When putting together Bid/Quote/Estimates, do most of you itemize all materials, subs, hours or do you use the (un) handy quote books that are available. The reason I ask is that I try to get all the details of a job first, and then put together an estimate.
In the past I have just gone to the local yard and priced out what the customer wants, but I have a larger job coming up and don’t want to be a PIA asking for a million different prices. Are there yards out there that list their prices in books or online? Or should I just go list in hand and hope they don’t get annoyed.
if you're a regular customer, why should they be annoyed?
how often do they bid on being the supplier on different jobs for their customers?
edit: just for kicks i did a search on lumber yards, picke one, looked ar theirsite, and they had a place registered contractors can get quaotes.
bobl Volo, non valeo
Edited 8/4/2004 12:22 pm ET by bobl
Edited 8/4/2004 12:24 pm ET by bobl
If you're doing much work then you should have a contact with an inside salesperson at a good lumberyard. Type up a list of all the items and quantities you need prices on, and fax it to them. It should come back within a day or so as a quote.
Yeah, it's such a PITA to sell more materials than to sell less...
If they are worth doing business with at all, they will be more than happy to quote from your list.
Now, for your first line in this post - Three slaps across the knuckles with a rusty calculator. Do not mix the terms BID and ESTIMATE or I'll have to find you a good bankruptcy lawyer... The terms are as closely related as Judger and File Clerk.
itemize? Yes for my own scratch pad on a bid but if bidding, my customer only sees the bottom line number.
I do most cost plus work, so yes I itemize on the bill, but I have learned to not itemize on the estimate, other than to break down to general areas. Reason is that too many custooers will try to manage your business for you then, having no idea what X does to Y when Z is no longer present.
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I clearly understand the difference between a bid, a quote, and an estimate. I am still starting off and so far have been doing trim and built-in jobs, so materials have been straight forward. I have a new customer that wants a portico over his front door, so the number of different materials has increased a bit. I'm not even sure if I'll get the job so I didn't want to have to bother a sales rep for something that may become nothing.Jim
They know that going in - go ahead and bother him.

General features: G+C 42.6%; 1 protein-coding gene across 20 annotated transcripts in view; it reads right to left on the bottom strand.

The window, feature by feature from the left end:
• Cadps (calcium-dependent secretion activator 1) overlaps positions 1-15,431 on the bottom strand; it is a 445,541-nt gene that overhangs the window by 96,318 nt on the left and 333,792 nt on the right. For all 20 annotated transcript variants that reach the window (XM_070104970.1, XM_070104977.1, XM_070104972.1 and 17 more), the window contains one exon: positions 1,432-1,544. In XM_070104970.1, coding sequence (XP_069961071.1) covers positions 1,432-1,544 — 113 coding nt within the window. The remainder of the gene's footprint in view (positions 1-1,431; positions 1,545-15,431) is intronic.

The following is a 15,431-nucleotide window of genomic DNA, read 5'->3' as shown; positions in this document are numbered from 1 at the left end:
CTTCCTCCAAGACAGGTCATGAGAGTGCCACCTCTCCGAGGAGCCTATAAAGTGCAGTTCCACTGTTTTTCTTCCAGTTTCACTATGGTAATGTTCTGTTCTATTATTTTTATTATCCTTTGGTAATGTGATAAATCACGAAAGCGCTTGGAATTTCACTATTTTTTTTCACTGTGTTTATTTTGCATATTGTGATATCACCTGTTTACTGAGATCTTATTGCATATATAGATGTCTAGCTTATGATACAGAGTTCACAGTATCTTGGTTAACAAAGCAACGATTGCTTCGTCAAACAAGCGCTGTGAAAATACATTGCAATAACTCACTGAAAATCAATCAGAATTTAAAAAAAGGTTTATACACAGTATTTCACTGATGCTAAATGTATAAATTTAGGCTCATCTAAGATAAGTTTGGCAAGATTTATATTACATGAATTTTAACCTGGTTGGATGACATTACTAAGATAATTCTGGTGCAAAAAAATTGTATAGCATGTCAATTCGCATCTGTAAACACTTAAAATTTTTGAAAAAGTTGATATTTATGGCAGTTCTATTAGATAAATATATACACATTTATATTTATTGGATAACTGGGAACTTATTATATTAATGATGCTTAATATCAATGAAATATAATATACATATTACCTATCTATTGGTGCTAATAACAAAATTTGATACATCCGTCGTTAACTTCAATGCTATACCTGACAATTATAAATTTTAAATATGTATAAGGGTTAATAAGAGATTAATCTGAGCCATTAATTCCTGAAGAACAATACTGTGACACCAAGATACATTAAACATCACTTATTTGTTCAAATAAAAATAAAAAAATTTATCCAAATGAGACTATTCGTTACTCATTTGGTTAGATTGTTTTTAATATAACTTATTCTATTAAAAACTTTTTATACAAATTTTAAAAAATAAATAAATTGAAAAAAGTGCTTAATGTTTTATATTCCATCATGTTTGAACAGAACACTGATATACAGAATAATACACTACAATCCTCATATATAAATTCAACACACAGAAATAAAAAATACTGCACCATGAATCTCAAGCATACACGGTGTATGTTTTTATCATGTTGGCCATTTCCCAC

About every three months, I shoot them a pricing request for my most commonly used items so it is on the desk handy for the quickie estimates that I can do at night when they are closed. They know it is a generic and may never come to much specifically, but it's all pat of the job.
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Thanks for the encouragement. I will have to go in tomorrow while it rains.Jim
I worked for a lumber yard for about 8 years and we used to do bids for cantractors all the time. On small projects the contractor would submit a materials list and then we would quote him the prices, on large projects like a new house,the contractor would give us a set of the prints and we would do a take off from that. I don't know if the big boxes will give you service like that ( i don't think i would trust them too any way), but a real lumber yard should.
>>I don't know if the big boxes will give you service like that ( i don't think i would trust them too any way)
Everything is dependent upon the person... not the lumberyard vs big-box.
We happen to be lucky to have a sales manager at the local Lowes that is a retired builder. He is great to work with, and unlike most Lowes; they do take-offs. He has trained his guys well. Perhaps this is why they are one of the highest volume Lowes in the system... maybe the whole chain will learn from it and upgrade staff.
Conversely, we have a couple of lumber yards in town that I wouldn't trust to do a take-off on a doghouse. The staffs are soooo lacking in training and experience.... pitiful.
Bottom line... the sales rep needs to meet your "experience and skill" needs. A good take-off, materials quote accuracy, availability of product, and vendor services are all factors to a profitable job.
Call the lumberyard, tell then what you've been doing (walking the yard and surveying prices) and ask them if they'll print you up a list of their lumber prices.
All they need to do is a couple of keystrokes on the office computer and you'll have the price per stick or sheet of everything they sell.
Not so easy is to then sit at the your computer and figure out how to use Excel. Once you get the hang of it it really is quite simple to make a spreadsheet that will help you in figuring your costs.
Thanks for the pribt-up tip. So far I have been using Excell with the prices that are known (I add new prices every receipt I get).Jim